Ignore Traffic Warrants at Your Own Risk

A Lesson in Ignoring Warrants and City Policies when doing a Traffic Study

A UPS distribution center was scheduled to break ground a few months after I started as the staff traffic engineer in Maple Grove, Minnesota.  The development project was through the environmental and city approval process before I started working for the city.  A traffic study was prepared for the project the year before by a credible engineering firm and the recommendations in the study were adopted as conditions of the development’s approval.

The traffic study recommended adding traffic signals at two intersections on the adjacent county road as part of the project’s mitigation plan.  The traffic signals were needed based on poor peak hour Levels of Service.

Hennepin County, Minnesota had (and still has) detailed standards for when a traffic signal is appropriate.  Those standards prioritize intersections that meet the eight hour warrants, not just the peak hour warrants.  When the developer and city submitted a permit application to install the two traffic signals, the county required the city to provide the eight hour warrant forecasts that weren’t done in the Traffic Impact Study.  Unfortunately, one of the two intersections that needed a signal for UPS was only forecast to be busy during the peak hours and wouldn’t meet the eight hour warrants.

We submitted the full traffic signal warrant analyses and Hennepin County denied our permit to install the traffic signal at the intersection that didn’t meet the eight hour warrants.  This put city staff in quite a bind.  The politicians were excited to have attracted this big employer to the city and UPS was on board for paying for all of the required improvements.  UPS thought they were good to go and had their contractors all lined up to meet their construction schedule.  Everyone was expecting the facility to be built and operating that Fall.

Because the signal warrant issue wasn’t identified during the approval process, this little sticking point was on the verge of derailing a multi-million dollar project.

The mayor ended up working with our area’s county commissioner to get a “variance” to the county’s traffic signal policy and that intersection is still signalized almost twenty years later.  It’s pretty common in the industry to call this situation meeting the “political warrant” that isn’t part of the official MUTCD.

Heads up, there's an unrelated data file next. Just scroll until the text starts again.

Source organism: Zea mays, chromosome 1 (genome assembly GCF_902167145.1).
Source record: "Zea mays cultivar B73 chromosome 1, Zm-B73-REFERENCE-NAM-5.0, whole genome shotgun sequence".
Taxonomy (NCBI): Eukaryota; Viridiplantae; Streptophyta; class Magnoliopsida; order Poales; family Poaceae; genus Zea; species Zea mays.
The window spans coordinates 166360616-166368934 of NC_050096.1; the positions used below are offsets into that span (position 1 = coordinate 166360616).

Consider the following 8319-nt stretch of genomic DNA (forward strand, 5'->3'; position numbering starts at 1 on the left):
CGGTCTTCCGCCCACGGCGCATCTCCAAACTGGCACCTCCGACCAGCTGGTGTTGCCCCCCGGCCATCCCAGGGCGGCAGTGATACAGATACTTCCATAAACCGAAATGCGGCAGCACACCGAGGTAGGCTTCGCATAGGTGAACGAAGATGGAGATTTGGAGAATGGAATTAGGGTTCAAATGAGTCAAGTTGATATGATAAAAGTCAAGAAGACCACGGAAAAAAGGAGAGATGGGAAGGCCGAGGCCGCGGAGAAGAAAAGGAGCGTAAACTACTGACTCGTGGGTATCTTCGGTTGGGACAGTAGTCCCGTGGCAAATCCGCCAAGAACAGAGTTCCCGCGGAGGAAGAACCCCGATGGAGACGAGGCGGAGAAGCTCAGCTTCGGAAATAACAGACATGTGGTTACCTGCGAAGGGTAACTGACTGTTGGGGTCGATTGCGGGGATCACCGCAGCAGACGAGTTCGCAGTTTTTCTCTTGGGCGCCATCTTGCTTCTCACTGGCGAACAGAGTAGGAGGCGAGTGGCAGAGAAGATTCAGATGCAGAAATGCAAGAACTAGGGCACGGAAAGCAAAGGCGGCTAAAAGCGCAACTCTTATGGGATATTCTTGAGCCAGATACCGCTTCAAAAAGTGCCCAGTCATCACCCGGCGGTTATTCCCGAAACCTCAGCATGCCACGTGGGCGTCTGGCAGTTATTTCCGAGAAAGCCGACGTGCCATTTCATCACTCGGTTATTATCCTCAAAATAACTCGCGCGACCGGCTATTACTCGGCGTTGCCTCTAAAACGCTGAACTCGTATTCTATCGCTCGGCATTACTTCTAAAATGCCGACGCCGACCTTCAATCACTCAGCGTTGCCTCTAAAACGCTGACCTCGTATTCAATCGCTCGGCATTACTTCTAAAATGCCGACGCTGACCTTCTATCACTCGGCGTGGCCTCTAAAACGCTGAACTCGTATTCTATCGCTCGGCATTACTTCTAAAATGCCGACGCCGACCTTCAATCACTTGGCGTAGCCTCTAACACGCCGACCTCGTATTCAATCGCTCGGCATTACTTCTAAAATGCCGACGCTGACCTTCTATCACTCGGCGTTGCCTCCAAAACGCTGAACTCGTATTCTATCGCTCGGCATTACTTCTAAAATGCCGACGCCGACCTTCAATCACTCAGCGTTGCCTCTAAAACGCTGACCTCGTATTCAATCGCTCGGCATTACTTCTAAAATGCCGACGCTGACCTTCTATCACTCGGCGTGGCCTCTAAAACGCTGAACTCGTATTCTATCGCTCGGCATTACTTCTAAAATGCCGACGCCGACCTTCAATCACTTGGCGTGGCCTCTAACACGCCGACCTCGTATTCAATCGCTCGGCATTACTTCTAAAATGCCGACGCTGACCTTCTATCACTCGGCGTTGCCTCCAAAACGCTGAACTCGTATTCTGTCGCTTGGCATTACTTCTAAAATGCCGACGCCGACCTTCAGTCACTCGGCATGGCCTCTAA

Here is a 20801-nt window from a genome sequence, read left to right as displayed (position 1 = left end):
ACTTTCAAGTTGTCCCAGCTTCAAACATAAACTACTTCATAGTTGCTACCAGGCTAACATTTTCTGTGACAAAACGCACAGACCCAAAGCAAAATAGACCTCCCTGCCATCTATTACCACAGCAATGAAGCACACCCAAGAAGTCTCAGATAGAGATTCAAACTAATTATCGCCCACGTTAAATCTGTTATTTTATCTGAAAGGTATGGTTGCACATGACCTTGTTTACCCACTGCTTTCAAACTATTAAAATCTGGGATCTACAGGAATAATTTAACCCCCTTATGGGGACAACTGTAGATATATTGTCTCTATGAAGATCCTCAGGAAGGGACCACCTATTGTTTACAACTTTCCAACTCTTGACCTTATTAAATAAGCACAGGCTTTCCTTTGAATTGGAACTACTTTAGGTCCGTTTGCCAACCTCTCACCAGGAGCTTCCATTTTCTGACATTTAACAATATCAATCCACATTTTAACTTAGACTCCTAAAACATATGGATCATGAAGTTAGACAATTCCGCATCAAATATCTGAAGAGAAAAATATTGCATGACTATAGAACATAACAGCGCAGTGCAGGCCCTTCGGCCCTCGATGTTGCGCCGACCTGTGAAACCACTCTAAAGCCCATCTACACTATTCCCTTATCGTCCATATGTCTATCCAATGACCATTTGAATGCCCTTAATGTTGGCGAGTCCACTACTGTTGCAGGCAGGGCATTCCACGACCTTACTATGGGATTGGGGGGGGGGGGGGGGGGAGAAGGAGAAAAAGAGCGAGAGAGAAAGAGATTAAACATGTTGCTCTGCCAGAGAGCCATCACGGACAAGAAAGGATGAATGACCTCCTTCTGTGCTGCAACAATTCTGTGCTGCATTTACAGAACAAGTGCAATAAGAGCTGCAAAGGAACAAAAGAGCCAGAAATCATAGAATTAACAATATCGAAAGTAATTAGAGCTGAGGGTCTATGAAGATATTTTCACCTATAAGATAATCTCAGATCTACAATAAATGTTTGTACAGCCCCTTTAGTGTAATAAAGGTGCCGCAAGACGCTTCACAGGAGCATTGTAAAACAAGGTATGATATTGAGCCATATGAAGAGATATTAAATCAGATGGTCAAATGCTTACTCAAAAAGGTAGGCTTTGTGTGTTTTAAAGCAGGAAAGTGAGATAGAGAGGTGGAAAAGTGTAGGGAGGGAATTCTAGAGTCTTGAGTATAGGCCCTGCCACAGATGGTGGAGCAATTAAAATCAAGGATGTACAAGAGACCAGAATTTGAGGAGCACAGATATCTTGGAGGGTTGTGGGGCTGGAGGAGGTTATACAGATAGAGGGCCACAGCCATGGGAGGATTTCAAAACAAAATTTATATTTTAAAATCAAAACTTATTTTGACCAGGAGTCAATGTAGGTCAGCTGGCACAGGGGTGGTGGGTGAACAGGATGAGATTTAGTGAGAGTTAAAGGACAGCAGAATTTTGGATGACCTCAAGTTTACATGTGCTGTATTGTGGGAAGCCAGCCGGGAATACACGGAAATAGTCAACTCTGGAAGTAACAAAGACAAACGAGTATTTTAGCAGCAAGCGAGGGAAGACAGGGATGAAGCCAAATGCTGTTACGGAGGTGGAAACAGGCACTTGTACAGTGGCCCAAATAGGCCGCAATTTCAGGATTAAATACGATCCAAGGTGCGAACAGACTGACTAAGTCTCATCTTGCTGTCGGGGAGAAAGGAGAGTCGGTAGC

The lesson here is that the traffic engineers need to do their homework when it comes to making recommendations.  Even if the analysis wasn’t done to address the county’s full policy, the traffic study should have identified that the policy existed and more study would be required.  Then city staff could have worked the process through before the city and state environmental approvals were granted based on implementing the recommendation plan.

Opening up the environmental/city process to address the signal would have delayed the overall construction project a year due to Minnesota’s abbreviated construction season.  Addressing the signal during the first run of the approval process wouldn’t have cost any time.

(Or the underlying lesson is that politics often trumps engineering if the project is big enough, which is something I often let my development clients know when they don’t like how the engineers are working out improvement plans.  Even though I don’t necessarily like it when developers try to go around our recommendations, property owners always have the right to try to exert political pressure in their favor.)

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Please note: I reserve the right to delete comments that are offensive or off-topic.

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2 thoughts on “Ignore Traffic Warrants at Your Own Risk

  1. A project does necessarily have to big to have politics trump engineering. Unfortunately, too often things get done, or not done in some cases, because of political reasons related to all sorts of different projects, big or small. This has become more common in recent years and will probably only get worse since politicians are more concerned about fund raising and voter acceptance then engineering issues. Regrettably, when it comes to public works projects, quite a few people think that engineers are the guys standing around leaning on a shovel, don’t really know what the issues are since they “don’t live there”.